I recently attended a conference in Edinburgh entitled “Religion meets Science“. It promised much: sessions would explore “key issues in the interaction between science and religion for those engaged in secondary religious education” and the event itself was specifically aimed at “people who engage these questions in secondary schools and at those who study to become RE/RME professionals… anyone interested in emerging areas of debate between religion and science will also benefit from this conference.” A broad intended audience then, but a clear prioritisation towards teachers (the audience did appear to consist mostly of teachers, though not as many as might be expected; there were probably about 15 participants in total). Having recently qualified as a Scottish RME teacher, this seemed like an interesting event to go to, and here I wanted to offer some thoughts on the event overall.
The conference started well, with Mark Harris (Edinburgh University) offering an overview of the wider questions involved in the topic, and highlighting some of the problems that scholars are trying to deal with. This was followed by a fascinating exploration by Kevin Corcoran (Calvin College) of ways in which elements of Christian belief might be reasonably explained in terms of natural science, with a particular focus on the belief in ‘bodily resurrection’. I found this to be a very thought-provoking way of engaging with the topic – it felt like a kind of case study, an attempt to apply widely understood norms of scientific engagement to theological beliefs. Whether one agreed with his conclusions or not, it felt like a courageous intellectual attempt to address an interesting problem.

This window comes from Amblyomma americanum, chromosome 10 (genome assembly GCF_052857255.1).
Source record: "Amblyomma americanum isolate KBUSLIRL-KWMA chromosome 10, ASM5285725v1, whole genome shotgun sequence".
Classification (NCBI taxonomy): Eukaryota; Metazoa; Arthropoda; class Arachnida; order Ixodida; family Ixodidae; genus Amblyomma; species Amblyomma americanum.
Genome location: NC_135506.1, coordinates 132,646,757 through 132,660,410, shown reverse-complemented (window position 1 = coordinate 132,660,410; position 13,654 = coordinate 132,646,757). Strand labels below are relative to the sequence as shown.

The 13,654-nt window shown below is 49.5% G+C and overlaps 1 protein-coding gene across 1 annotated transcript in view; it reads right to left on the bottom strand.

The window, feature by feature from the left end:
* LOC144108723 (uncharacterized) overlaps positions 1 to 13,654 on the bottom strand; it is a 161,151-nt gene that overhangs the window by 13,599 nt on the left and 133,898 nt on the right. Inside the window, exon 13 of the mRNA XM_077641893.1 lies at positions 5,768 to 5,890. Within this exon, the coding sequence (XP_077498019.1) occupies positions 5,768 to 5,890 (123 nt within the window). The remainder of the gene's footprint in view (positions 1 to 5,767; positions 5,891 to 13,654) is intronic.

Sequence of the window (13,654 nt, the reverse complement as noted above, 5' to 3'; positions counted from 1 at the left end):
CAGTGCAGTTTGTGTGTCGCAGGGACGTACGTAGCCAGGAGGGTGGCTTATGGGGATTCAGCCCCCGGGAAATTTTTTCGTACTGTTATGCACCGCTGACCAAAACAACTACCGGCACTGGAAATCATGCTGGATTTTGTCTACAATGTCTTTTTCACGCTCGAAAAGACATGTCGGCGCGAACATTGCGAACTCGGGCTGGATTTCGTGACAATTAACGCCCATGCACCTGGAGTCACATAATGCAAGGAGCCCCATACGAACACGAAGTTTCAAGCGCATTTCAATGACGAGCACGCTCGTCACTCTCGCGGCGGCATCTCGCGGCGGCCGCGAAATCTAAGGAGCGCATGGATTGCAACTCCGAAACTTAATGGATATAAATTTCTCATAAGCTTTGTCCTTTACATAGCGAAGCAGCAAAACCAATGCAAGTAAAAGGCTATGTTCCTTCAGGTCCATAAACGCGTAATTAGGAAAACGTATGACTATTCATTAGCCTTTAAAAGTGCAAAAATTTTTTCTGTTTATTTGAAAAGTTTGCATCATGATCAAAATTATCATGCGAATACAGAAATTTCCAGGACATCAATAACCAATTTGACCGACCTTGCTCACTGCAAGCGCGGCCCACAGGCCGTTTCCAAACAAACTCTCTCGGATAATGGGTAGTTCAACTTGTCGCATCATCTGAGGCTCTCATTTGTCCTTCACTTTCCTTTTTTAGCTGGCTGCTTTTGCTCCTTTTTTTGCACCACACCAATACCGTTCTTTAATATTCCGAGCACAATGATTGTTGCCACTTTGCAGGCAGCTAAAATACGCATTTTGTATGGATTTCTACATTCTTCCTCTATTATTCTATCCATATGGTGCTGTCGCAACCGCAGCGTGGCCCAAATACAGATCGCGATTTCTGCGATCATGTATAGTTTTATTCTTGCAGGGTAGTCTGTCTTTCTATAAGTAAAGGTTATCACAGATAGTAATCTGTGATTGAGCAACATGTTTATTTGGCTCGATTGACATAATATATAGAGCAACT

On the Saturday, the day began with Sarah Lane Ritchie (Edinburgh University) on neuroscience, religion and the soul. This was followed by Finley Lawson (Canterbury Christ Church University). Lawson was the first and only speaker to attempt to engage with teaching in schools, as he sought to outline possible approaches that could be used in lessons and curriculum formation; although the centre he represents is, of course, primarily interested in the English curriculum, this was a useful and stimulating session.
In the afternoon, Joanna Leidenhag (St Andrews University) discussed the role of the imagination (using popular culture examples) in thinking about the post-human and the ethics of control of such trends. Ethics also played a key role in Michael Fuller’s (Edinburgh University) closing paper on ‘big data’ and possible Christian theological responses to the questions that arise; he asked, for example, whether there should be a kind of Hippocratic Oath for big data operators, given their immense influence on individuals and societies.